“We just couldn’t take it any more,” ex-wife Tupee Taylor told the Providence Journal.
“Someone had to make the move, and Charles had the guts.”
Back in Plymouth County, the turnkeys who had little interaction with him told Newsweek “he made no waves,” while “one jailer described him as an ‘accountant type.’”
Those who knew him well enough were impressed with his tenacity and poise during his nebulous internment.
“He was a pretty interesting guy,” David Agnew, a Plymouth corrections officer who recalled conversations with Taylor, told SouthCoast Today.
“He did what he said he was going to do, and that was to overthrow [the government] and supposedly give the country back to its people.”
As time passed, the guys on the other side of the bars also realized that their buddy—“Charlie”—was no bullshit.
Former-fellow prisoner Michael Hogan told the Patriot Ledger in 1990 that he was initially skeptical when Taylor claimed to be a government official.
“When you’re dealing with inmates, some of them tend to tell some real tall tales. You always question when someone gives you a story like that,” Hogan said.
“He started showing us articles, transcripts from his lawyer about the extradition and the money and everything else. We became more and more interested because it was real.”
While the National Patriotic Front of Liberia’s campaign across the countryside slowed to sporadic skirmishes in the face of the impending siege of Monrovia, Charles Taylor threw his full support behind the Revolutionary United Front (RUF), and offered his bloodsoaked blessings to their Night of Long Knives in neighboring Sierra Leone.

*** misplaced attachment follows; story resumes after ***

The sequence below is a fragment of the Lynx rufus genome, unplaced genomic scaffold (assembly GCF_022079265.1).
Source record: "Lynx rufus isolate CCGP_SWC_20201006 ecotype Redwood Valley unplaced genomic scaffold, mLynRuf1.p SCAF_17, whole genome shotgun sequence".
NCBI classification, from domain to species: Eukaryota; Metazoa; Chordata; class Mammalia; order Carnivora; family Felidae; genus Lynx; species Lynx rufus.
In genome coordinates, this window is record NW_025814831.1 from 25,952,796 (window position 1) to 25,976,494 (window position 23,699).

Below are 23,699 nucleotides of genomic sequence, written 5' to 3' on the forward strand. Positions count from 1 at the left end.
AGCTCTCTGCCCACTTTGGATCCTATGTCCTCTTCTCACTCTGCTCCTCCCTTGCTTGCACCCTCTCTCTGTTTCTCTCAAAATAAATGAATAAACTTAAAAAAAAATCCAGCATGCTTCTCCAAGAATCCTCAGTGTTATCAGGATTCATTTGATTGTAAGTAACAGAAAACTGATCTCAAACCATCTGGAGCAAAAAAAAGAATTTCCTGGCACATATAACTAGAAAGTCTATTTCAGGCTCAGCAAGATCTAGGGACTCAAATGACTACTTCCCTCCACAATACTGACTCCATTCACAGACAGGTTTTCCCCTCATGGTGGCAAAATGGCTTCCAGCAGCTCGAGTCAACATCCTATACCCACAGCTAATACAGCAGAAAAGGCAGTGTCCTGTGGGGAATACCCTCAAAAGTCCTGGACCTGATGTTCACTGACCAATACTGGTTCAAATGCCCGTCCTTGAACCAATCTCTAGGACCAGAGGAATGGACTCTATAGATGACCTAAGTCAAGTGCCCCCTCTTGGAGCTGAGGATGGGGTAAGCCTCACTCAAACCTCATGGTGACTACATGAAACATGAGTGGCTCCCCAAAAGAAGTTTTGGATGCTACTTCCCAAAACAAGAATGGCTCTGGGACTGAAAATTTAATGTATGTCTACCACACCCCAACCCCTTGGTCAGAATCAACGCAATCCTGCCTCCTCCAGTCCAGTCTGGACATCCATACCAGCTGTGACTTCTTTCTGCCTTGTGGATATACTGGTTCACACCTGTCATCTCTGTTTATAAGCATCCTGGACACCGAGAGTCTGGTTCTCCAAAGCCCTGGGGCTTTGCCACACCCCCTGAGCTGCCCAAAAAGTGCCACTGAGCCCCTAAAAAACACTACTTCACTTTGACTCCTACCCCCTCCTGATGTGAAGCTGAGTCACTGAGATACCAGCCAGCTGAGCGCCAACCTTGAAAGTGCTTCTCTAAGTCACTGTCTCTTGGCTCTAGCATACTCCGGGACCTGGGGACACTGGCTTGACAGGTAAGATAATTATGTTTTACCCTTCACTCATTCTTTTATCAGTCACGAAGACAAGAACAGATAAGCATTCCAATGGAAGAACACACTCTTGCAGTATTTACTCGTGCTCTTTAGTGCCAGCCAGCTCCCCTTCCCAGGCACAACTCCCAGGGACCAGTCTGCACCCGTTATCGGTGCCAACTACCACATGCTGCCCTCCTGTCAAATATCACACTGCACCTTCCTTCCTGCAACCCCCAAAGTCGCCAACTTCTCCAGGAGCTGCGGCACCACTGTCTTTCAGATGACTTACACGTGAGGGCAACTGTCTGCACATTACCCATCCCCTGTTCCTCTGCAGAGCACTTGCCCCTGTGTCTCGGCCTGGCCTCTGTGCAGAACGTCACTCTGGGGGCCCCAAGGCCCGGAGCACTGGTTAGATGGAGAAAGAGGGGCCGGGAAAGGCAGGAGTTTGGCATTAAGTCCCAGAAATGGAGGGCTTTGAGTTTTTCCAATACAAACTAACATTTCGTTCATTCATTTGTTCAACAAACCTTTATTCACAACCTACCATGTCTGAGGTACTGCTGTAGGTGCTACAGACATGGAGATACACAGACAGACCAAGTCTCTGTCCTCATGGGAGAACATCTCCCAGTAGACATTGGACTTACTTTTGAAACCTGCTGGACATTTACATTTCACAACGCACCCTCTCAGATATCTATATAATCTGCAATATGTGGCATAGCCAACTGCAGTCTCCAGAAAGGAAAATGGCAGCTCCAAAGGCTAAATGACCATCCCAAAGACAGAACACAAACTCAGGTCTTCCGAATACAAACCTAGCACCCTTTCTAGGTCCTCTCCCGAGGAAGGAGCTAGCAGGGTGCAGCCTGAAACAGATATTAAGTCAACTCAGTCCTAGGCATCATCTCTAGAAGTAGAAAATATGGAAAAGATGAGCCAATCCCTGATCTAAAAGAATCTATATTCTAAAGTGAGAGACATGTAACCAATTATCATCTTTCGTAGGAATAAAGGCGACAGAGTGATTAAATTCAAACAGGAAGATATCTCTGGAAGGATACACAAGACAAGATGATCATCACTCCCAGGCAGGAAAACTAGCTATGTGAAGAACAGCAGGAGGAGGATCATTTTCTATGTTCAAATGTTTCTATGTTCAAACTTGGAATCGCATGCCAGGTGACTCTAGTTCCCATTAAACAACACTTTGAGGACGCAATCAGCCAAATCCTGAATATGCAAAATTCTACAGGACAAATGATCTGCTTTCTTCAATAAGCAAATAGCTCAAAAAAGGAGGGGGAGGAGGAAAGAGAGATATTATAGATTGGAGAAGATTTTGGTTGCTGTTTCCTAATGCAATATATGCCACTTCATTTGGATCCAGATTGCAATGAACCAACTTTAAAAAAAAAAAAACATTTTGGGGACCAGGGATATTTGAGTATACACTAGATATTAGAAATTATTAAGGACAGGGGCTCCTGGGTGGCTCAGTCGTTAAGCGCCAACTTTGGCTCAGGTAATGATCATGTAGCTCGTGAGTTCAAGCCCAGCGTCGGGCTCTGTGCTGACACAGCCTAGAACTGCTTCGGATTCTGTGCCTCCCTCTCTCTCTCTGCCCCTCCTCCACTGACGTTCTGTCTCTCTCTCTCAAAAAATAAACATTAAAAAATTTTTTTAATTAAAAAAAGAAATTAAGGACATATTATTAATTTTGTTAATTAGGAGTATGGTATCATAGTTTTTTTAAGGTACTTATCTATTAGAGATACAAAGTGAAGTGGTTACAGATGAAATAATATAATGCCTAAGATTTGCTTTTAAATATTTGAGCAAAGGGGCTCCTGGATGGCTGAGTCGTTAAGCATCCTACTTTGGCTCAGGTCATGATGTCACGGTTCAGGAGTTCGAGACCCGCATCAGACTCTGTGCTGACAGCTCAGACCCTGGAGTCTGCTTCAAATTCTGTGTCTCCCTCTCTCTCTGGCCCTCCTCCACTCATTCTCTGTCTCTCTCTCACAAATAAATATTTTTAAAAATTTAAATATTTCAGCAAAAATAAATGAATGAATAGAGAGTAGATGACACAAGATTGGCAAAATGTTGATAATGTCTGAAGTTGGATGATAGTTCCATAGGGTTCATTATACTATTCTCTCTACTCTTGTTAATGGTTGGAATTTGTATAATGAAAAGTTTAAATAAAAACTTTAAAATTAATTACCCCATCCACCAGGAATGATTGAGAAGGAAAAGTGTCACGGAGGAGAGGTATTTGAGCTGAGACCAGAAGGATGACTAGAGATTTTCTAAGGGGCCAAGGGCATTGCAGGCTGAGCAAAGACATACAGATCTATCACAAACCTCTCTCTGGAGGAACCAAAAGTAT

After several failed attempts to secure sovereignty, the RUF dug in along the eastern and southern mountain ranges, where enslaved locals mined 7,700 square miles of diamond-rich terrain.
“We told him that when he goes back there, he’s got to use force, to use whatever it takes,” Michael Hogan told the Patriot Ledger.
Hogan had completed Army basic training, and said that after he became convinced that Taylor was for real, they would sometimes strategize in their cells.
“We were all going to fly down to the Ivory Coast and help him train the troops,” Hogan said.
The Sierra Leone Civil War left more than 50,000 dead, displaced half-a-million more, and subsequently brought the term “blood diamond,” or “conflict diamond” to the world stage.
On the battlefield, scores of rival West African factions are said to have engaged in a variety of barbaric tactics. For their signature, the NPFL and the RUF recruited and kidnapped teenage insurgents.
The ranks of the NPFL’s Small Boys Unit was comprised of kids fueled by a mix of combat trauma, amphetamines, and a heroin-gunpowder cocktail called “brown-brown”—all of it synonymous with the war’s signature atrocity: forced amputation.